Click here to preorder above from Top Secret Comics and Collectibles.

MORGAN STONE (Five Star Comics)

A demonic spaghetti western set in a deco/gothic modern day New York City unfolds as a "back-from-the-dead" Morgan Stone finds himself a reluctant sheriff of the occult. Mark A. Lester


Click here to preorder above from Top Secret Comics and Collectibles.


112-page compilation of T. wEieR's surreal, funny mini comix. $11.95 ppd US; add $3.00 everywhere else.

T. wEieR
P.O. Box 2412
Merrifield, VA 22116


Alex Harris is a man in search of the dark truth about himself and the secretive Martian Company bent on breaking the founding consortium to reign over the Red Planet. Art by Ron Lim. Full color!

INESCO LLC rdphobos@gte.net

MURDER BY CROWQUILL (Amazing Montage Press)

24 great comics creators with one thing on their minds-- 'Who am I gonna kill tonight?!?'

Amazing Montage Press announces the publication of MURDER BY CROWQUILL, a benefit project for the Comic Book Legal Defense Fund.

MURDER BY CROWQUILL is an all-new anthology of comics by 24 of the best comics creators working today. What's unique about it is that all the comics will be exercises in the mystery genre-- in fact, at 180+ pages, MURDER BY CROWQUILL will be the largest anthology of mystery comics ever published!

The contributing cartoonists are a diverse group, and each tackles the assignment with their own unique approach! Classic whodunnits, bizaare paradoxes, hilarious pastiches, and compelling crime dramas-- MURDER BY CROWQUILL has it all!

Contributors include Tim Truman and Joe R. Lansdale (JONAH HEX), Batton Lash (WOLFF AND BYRD, COUNSELORS OF THE MACABRE), Mack White (VILLA OF THE MYSTERIES), and Alex Robinson (BOX OFFICE POISON).

Also contributing will be Jenni Gregory (DREAMWALKER), David Yurkovich (THRESHHOLD), Colin Upton (BUDDHA ON THE ROAD), Steve Conley (ASTOUNDING SPACE THRILLS), Ben Adams and John F. Polacek (PRISONOPOLIS), Joe Chiappetta (SILLY DADDY), Tony Consiglio (DOUBLE CROSS), Charles Dougherty, Robert Humble and Mort Castle (THREADS).

And the list goes on! Gary Dumm (AMERICAN SPLENDOR), Scott Gilbert (TRUE ARTIST TALES), Michael Neno (THIS ETERNAL FLAW), Josh Neufeld (KEYHOLE), Jesse Reklaw (CONCAVE UP), and Joe Zabel (THE TRESPASSERS).

Stephen Blue (Image's THE AWAKENING) is doing the cover. The introduction is by Don McGregor (DETECTIVES INC.); book design will be by Steve Conley. The anthology is edited by Joe Zabel.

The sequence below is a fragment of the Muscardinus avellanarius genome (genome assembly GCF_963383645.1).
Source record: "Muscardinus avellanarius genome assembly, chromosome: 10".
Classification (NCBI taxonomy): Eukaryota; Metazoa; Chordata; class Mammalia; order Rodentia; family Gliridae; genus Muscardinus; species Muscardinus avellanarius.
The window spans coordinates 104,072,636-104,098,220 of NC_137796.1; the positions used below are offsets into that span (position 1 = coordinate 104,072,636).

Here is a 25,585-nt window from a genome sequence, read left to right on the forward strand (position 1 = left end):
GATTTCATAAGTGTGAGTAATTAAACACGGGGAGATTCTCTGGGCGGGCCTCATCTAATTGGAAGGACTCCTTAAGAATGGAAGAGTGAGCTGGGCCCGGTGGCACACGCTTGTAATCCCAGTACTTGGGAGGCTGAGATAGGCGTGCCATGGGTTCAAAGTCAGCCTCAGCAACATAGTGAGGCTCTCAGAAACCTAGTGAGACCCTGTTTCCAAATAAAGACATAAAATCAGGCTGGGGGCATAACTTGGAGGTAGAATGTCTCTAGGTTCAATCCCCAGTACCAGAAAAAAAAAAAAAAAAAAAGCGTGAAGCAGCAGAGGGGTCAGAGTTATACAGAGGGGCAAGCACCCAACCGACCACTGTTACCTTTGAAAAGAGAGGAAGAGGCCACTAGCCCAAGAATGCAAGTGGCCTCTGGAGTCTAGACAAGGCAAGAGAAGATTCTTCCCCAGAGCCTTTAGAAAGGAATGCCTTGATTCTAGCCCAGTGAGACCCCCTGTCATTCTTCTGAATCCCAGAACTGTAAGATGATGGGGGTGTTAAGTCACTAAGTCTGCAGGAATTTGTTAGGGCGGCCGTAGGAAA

MURDER BY CROWQUILL is being solicited in PREVIEWS' March issue. It will ship to stores in May, 1999. Cover price for the book will be $9.95.

Benefits from the book above printing costs will be donated to the Comic Book Legal Defense Fund, which provides much-needed support for the legal defense of artists, publishers, and retailers.

Amazing Montage Press
P. O. Box 18959
Cleveland Heights, OH 44118-0959

Click here to preorder above from Top Secret Comics and Collectibles.

Another earthshaking benefits event is the offering of the two legendary SPX anthologies (1997 and 1998) in a tempting value pack-- 312 pages for only $6.95! Includes groundbreaking work by James Kochalka, and Frank Cho's poetically athletic rendition of Bud Root's CAVE GIRL!

Comic Book Legal Defense Fund
P.O. Box 693
Northampton, MA 01061
(413) 586-6967
413-582-9046 -fax

Click here to preorder above from Top Secret Comics and Collectibles.

Main Feature


Something incredible is happening inside a modest little bi-monthly self-published comic. A whole world is being created, peopled by flesh-and-blood characters as passionate and compelling as life itself.

FINDER, by Carla Speed McNeil, has recently completed it's first story arc, with a 14-issue epic that launches McNeil into the first rank of contemporary comics artists.

FINDER describes an incredibly detailed and complex imaginary world, a mixture of cyberpunk, tribal myth, and contemporary American references. The setting is the city of Anvard, an immense metropolis with an astonishing history and an inexhaustable diversity. It houses museums where ancient mysteries still exert their fascination on mankind, and chic salons where the latest technological fads are hard-sold to naive consumers. Built under a fractured and deteriorating superdome of vast dimensions and unknown origins, the city's architecture combines elegant classicism with modern utilitarianism in an ever-shifting vista.

One scene marvelously sums up the experience of Anvard: An actress in a video is lecturing to the viewer. We recognize her as the hostess of the Anvard walking tour, with view screens displayed throughout the city. But this time, as she describes the city's crime problem, our viewpoint pulls back, and we discover that the view screen she's appearing on is being carried off by a gang of looters!

Anvard houses a very strange society dominated by rival clans of genetically distinct races of humankind. The citizens embrace a mixture of traditional values and modern, democratic attitudes; a class structure both within and outside of the clans is evident. While often striking different, the society reflects the diversity of modern America to a great degree, or at least how we'd imagine America if it were transported to another time and planet amidst mysteries we can barely fathom.